I had a very good friend (one of the 3 that didn't abandon me after Nate died) that had a serious talk with me 9 months after his death. She told me that her husband lost his Dad 7 years ago and though it was a "tragedy", he came out okay. He didn't let it ruin his life. She told me that I should go on anti-depressants because I wasn't able to snap out of it. She told me that she was worried that I would never be able to be happy again and I was letting this (meaning Nate) ruin my life.

People just don't get it. She spent 9 months listening to me grieve the loss of my son and she still didn't get it. I wish that I could just punch them all in the stomach so that they would know how much we hurt ALL THE TIME!

It's nice that we can support eachother here in cyberspace. It has helped me a lot to know that my feelings and experiences are not alone.

Hugs,
Trisha

Michelle said...

You know what I find myself doing? I actually tell myself to "snap out of it". I don't know why I do this, maybe because I am always so worried what others are going to think. Last week at work when I found myself crying at my unit, I actually started getting mad at myself for crying! I was really furious! So now, not only am I feeling so much grief, I have so much anger and guilt. I would be the first to tell all baby loss mamas that it is okay to cry and grieve as long as you need, but why can't I take my own advice? Why can't I let myself grieve without always apologizing to myself.

Holly said...

I think it's something you can never really understand until you're walking that road yourself. Had I ever imagined it would be like this? Heck no. I just wish people would understand that there is no timetable for grief, especially if you have lost your child. You will mourn the lost dreams for years to come.

I'll chest bump to that.

Shannon said...

A few days ago I had a real life friend in my Facebook tell me I needed to snap out of it and gave me a list of all the things I should be thankful for and why I SHOULD "snap out of it". Even when I tried to explain to her that I am going on with my life as best I can, and I am happy more than not, there are times during every day I cry. She just doesn't get it. Apparently because her Aunt who is dying of cancer chooses joy, or because she (my friend) suffered abuse all her childhood can choose joy, I *apparently* should be able to "snap out of it".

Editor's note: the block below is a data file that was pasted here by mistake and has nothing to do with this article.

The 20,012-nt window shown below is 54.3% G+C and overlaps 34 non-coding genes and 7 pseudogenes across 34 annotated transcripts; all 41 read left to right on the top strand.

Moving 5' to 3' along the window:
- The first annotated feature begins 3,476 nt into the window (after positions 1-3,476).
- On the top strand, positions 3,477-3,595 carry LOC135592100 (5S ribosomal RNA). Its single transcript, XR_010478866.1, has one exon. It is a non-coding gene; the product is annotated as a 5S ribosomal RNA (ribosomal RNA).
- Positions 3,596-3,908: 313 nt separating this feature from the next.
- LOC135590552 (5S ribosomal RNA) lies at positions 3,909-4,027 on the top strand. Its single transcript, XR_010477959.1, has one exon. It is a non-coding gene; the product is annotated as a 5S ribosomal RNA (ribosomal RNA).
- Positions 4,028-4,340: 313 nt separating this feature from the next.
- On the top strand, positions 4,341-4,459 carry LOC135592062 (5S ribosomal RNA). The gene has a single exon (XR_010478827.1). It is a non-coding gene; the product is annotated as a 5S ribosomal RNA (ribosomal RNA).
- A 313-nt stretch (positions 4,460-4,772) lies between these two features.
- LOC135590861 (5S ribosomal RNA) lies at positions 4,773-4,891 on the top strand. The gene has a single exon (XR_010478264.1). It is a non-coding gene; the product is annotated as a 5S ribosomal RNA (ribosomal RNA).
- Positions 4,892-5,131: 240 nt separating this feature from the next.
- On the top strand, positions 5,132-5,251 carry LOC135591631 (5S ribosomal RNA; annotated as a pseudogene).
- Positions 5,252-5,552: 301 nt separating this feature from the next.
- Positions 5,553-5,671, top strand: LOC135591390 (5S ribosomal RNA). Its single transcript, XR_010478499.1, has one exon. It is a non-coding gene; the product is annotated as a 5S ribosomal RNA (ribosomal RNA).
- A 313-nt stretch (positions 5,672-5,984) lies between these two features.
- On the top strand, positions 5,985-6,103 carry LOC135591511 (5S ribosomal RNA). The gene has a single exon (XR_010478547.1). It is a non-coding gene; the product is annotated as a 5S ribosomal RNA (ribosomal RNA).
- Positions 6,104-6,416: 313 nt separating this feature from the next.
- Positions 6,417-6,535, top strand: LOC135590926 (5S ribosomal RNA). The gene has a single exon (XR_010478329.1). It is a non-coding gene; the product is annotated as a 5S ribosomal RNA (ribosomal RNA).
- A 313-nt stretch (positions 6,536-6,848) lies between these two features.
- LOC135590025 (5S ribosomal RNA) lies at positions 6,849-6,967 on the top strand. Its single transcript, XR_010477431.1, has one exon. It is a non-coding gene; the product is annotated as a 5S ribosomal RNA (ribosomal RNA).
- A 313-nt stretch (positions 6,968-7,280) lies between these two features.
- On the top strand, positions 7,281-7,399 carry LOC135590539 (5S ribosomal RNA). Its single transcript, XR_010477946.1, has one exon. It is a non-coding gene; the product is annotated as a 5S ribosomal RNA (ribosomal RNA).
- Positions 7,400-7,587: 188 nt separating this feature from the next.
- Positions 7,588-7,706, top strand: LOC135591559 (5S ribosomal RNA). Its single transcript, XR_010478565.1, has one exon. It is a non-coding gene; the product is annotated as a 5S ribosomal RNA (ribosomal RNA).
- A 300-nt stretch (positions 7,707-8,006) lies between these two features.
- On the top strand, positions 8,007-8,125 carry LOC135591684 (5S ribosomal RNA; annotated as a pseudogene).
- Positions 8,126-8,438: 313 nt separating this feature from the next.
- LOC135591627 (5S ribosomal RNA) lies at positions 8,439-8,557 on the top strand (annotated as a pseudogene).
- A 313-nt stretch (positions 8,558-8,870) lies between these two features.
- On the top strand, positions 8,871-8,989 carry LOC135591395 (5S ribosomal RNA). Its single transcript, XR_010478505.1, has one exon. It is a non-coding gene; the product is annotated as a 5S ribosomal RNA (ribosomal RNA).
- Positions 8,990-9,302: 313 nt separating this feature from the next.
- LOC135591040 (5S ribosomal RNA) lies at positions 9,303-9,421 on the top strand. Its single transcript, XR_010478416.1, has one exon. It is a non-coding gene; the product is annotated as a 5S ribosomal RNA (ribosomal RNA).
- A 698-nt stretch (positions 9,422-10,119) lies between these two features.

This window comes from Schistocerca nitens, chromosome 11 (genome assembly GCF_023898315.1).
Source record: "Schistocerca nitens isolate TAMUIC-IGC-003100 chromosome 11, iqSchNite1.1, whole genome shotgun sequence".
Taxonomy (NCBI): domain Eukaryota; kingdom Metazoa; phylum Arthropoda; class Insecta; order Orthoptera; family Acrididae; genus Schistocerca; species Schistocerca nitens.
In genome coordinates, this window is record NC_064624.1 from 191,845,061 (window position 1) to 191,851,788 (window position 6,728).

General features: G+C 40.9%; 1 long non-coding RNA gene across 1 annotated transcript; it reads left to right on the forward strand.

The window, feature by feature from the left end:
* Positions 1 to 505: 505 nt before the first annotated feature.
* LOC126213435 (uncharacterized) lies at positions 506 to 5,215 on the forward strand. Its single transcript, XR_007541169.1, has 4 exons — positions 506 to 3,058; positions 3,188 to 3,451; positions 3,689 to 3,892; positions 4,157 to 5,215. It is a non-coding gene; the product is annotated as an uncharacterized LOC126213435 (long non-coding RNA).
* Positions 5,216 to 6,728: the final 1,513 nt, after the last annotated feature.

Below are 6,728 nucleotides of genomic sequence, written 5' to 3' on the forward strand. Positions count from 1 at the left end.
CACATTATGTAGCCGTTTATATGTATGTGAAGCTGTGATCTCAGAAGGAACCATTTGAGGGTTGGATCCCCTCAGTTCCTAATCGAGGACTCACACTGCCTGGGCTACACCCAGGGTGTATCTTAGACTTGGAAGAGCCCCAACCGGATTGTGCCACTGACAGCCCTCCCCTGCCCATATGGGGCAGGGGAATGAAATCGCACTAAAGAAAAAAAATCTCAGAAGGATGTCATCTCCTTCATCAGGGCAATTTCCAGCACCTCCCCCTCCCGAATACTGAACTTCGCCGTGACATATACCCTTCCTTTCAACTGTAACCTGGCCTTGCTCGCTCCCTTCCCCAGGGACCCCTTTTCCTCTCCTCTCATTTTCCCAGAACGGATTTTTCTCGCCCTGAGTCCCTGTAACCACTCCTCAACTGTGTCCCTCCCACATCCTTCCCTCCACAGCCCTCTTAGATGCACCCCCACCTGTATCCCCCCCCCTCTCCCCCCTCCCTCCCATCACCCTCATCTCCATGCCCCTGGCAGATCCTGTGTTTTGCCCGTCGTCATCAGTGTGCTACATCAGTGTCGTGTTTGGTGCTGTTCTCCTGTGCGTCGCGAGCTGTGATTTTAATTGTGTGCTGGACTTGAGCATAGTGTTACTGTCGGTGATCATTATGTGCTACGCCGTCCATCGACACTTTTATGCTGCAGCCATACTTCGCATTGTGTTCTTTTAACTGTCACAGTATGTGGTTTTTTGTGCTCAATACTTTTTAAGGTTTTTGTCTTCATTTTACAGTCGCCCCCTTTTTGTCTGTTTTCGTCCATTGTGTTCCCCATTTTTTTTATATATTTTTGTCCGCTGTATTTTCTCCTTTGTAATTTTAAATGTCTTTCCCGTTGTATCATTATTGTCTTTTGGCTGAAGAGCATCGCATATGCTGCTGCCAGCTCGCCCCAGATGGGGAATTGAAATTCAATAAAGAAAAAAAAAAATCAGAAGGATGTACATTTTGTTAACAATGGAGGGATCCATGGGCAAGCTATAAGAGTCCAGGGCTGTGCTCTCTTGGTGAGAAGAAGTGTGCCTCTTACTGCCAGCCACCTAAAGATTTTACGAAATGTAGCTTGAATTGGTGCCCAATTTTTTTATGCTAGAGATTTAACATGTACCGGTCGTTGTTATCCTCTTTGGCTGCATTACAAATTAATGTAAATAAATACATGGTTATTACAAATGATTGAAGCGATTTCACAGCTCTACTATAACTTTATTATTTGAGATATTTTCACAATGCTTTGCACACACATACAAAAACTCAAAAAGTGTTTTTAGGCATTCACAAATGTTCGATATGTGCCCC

*chest bump*

Jason, as himself said...

I don't know who you are referring to, but I can't believe someone would be judgmental about your grieving process! Much less voice their uneducated opinion to you. What kind of a horrible person does that?

You take all the time you need. Forever, if that's what it takes.

The Girl Next Door said...

I guess it takes all kinds in this world - the controllers who tell us how to live our lives, how to feel, and why if we choose a Road Less Travelled we are less than perfect people.

To heck with such people. You have shown amazing strength - in your choices, your beliefs, your love of God, Jesus and your Family. So what you cry. You are Sad. You are grieving - somehow this makes you less of a person? I think not. I think it makes you an amazing example of a wonderful person.

And sometimes you bless me by making me look at my own life and my own "fakey-dakey I'm-fine" attitude to realize that maybe some of my destructive behavior is because I am too weak to grieve. No I didn't bear the incredible loss of a child, so I cannot imagine your pain, but still a loss.

S said...

Your words are honest and your pain is real. I've never experienced a still birth (I have three m/c's under my belt though) so I can't say that I know how you feel. I can say that grief is as individualized as a fingerprint. I think each person grieves and learns to cope in different ways and at different times. When I was 6 my favorite aunt experienced a still baby. I can remember how sad she was, I can remember her despair and agony to come home to a decorated nursery. I can remember the pain in my chest that I felt for her.

During and after my m/c's I thought of her often. I wondered how her marriage survived such a loss, I wondered how her heart healed, I wondered if she still almost 30 years later thought of what could have been.

Hugs to you and hats off for your honesty!

Mom Putnam said...

Misty-Although I will NEVER understand what any of you are going through, my precious daughter is teaching me. My heart feels pain every time I see pictures of these sweet perfect little babies and what a great sacrifice you have all made and it will not go unrewarded. Bless you

Klin said...

I KNOW you are strong. You have come through so much in your life and have been asked to make a sacrifice that God did not ask me to do. I don't ask why. I know why. I couldn't do it.

You are one of my hero's. You choose to do what is necessary and don't question God. You clean up messes made by others (I'm not talking about the simple messes your children make). You choose to to keep hope for all that can be. Another child. a better future for your children.

I'm crying and angry that someone would think that they could judge how you grieve. It is personal. It is not something that should EVER be judged.

I've had witness of your greatness. How I ever got lucky enough to know of you is God's gift to me.

Keep being strong. Sadness, crying, grieving, etc are not weak. They are human.

Anne-Marie said...

I cannot even fathom another woman telling another woman to stop grieving. Especially so soon! What the bleep? I think you will never stop grieving the loss of your sweet baby. Time will just help things a bit. My Aunt lost her baby when he was 8 months old baby over 30 years ago & she always says she has 8 children, even though 7 are living. She has gotten alot of flack about that and I think that is crazy! Big Hugs Misti. I love to read your blog. Even though I feel sad, I also feel a sisterhood with any woman who has lost a child.

Shop with Me Mama said...

Hugs Mama. I am sorry for your loss.